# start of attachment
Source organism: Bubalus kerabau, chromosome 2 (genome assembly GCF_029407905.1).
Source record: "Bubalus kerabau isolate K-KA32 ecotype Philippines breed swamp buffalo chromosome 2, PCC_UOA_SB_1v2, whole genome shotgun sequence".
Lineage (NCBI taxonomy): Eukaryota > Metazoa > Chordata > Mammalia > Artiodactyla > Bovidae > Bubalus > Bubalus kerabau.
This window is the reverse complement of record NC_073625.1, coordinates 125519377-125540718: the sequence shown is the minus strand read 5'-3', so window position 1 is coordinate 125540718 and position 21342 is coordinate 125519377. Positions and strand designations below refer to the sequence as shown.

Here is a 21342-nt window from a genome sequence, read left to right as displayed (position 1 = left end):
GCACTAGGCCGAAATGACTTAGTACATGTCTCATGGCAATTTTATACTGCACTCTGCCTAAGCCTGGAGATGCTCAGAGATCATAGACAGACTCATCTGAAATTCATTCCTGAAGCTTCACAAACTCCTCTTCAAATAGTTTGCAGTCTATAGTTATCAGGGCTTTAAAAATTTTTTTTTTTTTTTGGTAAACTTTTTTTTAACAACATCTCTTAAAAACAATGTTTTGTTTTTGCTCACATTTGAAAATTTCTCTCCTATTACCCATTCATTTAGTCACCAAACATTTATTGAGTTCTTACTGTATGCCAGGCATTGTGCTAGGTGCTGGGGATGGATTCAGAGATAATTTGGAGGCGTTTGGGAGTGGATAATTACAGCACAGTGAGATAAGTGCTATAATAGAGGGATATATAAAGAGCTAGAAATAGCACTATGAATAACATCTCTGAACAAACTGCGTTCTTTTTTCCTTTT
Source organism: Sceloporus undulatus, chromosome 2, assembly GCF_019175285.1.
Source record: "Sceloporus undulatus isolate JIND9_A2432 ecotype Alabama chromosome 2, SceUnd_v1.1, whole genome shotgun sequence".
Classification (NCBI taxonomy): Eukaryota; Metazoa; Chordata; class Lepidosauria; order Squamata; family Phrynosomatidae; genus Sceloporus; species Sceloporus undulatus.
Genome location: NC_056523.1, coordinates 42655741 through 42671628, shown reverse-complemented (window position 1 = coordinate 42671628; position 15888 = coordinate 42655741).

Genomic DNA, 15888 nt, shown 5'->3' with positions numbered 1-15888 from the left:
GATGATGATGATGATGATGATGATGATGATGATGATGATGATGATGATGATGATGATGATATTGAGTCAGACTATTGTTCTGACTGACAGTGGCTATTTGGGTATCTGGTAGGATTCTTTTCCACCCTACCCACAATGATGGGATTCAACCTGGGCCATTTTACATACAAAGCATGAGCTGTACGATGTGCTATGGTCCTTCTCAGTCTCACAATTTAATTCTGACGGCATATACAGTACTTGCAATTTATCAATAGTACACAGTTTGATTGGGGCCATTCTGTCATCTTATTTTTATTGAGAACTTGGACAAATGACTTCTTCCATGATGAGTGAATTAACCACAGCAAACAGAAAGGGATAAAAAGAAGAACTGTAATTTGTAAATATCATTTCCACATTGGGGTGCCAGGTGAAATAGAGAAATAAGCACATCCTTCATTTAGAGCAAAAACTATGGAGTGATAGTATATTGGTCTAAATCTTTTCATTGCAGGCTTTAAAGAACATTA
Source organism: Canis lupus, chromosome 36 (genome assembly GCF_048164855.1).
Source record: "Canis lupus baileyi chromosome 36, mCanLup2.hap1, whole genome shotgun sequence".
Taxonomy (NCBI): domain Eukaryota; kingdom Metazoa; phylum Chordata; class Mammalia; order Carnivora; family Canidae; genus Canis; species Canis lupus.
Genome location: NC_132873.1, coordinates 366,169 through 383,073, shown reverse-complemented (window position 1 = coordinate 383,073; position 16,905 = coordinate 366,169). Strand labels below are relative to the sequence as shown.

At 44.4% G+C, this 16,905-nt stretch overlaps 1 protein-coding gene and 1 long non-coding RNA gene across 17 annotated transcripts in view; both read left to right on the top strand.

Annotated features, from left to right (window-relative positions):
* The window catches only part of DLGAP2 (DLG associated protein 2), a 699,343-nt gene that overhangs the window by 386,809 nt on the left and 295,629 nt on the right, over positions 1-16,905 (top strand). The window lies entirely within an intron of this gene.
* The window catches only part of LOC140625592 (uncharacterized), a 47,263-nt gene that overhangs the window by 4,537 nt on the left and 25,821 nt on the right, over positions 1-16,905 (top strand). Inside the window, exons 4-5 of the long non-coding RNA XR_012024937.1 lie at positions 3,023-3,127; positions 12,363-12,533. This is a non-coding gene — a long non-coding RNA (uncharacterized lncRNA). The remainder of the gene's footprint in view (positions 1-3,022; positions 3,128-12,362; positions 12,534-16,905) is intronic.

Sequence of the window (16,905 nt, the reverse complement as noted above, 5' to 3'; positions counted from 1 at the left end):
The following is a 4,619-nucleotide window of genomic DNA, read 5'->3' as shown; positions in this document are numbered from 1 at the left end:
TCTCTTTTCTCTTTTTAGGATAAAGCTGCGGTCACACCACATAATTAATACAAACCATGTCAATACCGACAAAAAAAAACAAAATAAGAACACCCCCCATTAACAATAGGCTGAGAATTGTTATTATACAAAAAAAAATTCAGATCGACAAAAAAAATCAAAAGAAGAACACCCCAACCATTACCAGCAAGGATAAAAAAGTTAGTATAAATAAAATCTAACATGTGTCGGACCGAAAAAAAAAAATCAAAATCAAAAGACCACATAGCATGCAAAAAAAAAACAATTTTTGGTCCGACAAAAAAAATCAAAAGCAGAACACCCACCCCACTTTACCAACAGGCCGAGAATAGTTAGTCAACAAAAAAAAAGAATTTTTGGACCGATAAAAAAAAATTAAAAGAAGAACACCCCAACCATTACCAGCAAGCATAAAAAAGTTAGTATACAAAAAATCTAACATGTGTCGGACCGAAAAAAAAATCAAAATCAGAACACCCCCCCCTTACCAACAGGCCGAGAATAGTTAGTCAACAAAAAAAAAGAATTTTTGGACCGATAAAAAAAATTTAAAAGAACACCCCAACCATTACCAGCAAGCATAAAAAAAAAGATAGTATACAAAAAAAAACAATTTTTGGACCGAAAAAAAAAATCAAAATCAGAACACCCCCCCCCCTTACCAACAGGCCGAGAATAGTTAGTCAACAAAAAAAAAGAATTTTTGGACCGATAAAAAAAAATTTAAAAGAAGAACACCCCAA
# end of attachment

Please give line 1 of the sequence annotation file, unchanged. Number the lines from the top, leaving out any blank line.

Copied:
Source organism: Bubalus kerabau, chromosome 2 (genome assembly GCF_029407905.1).